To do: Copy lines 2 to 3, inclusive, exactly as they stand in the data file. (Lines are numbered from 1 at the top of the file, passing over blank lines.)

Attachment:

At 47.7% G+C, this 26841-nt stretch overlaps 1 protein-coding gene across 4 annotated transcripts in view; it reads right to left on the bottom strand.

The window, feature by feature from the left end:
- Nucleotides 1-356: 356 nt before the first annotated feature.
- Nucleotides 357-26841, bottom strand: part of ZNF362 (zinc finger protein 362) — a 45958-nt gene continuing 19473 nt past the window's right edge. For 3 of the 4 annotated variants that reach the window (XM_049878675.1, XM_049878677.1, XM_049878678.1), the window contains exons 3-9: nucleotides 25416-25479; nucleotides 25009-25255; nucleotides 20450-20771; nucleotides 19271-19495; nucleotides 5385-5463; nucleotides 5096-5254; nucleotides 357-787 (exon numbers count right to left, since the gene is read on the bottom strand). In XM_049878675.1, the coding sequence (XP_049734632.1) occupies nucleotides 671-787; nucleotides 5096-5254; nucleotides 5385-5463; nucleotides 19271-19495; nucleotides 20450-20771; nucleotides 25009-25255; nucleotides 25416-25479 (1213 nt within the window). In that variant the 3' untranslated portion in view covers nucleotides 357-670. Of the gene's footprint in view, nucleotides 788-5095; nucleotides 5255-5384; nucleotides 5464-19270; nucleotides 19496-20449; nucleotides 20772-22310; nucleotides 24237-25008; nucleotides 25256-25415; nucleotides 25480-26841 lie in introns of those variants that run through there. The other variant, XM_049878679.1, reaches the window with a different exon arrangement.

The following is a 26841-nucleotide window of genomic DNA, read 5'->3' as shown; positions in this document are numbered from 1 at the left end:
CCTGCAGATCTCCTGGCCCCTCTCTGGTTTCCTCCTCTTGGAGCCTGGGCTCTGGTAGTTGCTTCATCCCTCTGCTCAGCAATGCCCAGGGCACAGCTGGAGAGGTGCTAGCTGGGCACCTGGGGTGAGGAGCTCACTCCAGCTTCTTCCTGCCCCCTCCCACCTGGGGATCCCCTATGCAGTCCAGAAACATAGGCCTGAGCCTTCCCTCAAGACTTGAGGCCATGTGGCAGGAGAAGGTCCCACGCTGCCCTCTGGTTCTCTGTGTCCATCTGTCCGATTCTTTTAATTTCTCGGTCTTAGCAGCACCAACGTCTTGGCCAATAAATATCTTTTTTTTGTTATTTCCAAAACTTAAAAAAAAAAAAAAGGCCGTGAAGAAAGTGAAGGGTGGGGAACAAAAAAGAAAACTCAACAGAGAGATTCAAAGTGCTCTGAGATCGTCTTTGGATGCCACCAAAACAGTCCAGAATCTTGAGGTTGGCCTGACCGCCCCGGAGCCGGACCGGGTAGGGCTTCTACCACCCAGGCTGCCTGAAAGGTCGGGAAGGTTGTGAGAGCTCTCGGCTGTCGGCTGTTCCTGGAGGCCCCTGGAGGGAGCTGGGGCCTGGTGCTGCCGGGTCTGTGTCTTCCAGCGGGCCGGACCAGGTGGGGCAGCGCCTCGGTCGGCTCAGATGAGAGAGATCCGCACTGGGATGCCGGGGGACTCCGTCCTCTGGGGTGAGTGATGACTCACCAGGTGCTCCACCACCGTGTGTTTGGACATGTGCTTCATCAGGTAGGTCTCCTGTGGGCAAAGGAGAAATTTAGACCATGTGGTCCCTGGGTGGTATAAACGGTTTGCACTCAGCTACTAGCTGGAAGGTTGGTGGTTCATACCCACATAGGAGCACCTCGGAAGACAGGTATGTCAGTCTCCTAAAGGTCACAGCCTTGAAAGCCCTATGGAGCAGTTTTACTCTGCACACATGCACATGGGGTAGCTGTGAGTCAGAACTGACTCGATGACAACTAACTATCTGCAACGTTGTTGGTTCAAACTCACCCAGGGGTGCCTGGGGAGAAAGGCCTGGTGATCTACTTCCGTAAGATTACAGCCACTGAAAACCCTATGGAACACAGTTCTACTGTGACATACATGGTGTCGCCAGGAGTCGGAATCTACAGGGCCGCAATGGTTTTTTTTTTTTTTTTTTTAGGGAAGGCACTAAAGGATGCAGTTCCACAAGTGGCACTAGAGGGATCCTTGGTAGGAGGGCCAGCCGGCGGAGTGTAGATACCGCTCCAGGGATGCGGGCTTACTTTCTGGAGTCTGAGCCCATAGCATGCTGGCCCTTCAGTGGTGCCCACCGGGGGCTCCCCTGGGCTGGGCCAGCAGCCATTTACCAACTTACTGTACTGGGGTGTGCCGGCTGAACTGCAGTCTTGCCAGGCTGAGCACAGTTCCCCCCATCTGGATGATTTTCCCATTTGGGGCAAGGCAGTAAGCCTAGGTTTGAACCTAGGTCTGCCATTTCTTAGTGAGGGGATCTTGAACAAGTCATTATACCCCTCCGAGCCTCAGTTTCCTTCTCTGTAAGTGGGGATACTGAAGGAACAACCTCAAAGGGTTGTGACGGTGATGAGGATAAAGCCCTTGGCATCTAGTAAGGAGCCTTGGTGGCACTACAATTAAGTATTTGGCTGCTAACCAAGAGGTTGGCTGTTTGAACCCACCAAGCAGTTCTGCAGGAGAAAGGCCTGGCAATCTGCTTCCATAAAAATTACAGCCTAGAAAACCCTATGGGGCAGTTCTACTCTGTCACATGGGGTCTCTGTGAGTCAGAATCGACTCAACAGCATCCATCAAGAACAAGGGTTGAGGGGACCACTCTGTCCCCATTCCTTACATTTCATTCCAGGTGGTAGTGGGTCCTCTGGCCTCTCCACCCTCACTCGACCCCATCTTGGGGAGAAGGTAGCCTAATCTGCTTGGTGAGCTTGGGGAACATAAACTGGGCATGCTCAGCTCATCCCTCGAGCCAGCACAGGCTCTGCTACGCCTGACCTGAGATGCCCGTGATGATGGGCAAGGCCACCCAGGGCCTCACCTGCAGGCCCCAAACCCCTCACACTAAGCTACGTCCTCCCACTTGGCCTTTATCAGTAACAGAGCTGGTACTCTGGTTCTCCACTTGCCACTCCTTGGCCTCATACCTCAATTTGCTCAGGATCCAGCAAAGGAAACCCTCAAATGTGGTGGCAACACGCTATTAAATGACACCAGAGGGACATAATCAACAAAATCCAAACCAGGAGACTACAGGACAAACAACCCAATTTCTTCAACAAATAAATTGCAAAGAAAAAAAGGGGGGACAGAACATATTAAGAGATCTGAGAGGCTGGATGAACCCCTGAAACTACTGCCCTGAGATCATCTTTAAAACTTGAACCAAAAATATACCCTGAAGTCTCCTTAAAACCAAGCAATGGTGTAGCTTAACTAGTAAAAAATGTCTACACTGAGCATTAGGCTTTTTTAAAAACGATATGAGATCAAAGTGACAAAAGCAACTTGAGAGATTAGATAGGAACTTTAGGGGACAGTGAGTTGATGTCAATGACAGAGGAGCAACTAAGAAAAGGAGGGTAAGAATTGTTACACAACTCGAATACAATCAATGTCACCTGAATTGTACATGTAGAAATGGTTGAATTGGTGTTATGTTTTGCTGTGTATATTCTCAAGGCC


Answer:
The window, feature by feature from the left end:
- Nucleotides 1-356: 356 nt before the first annotated feature.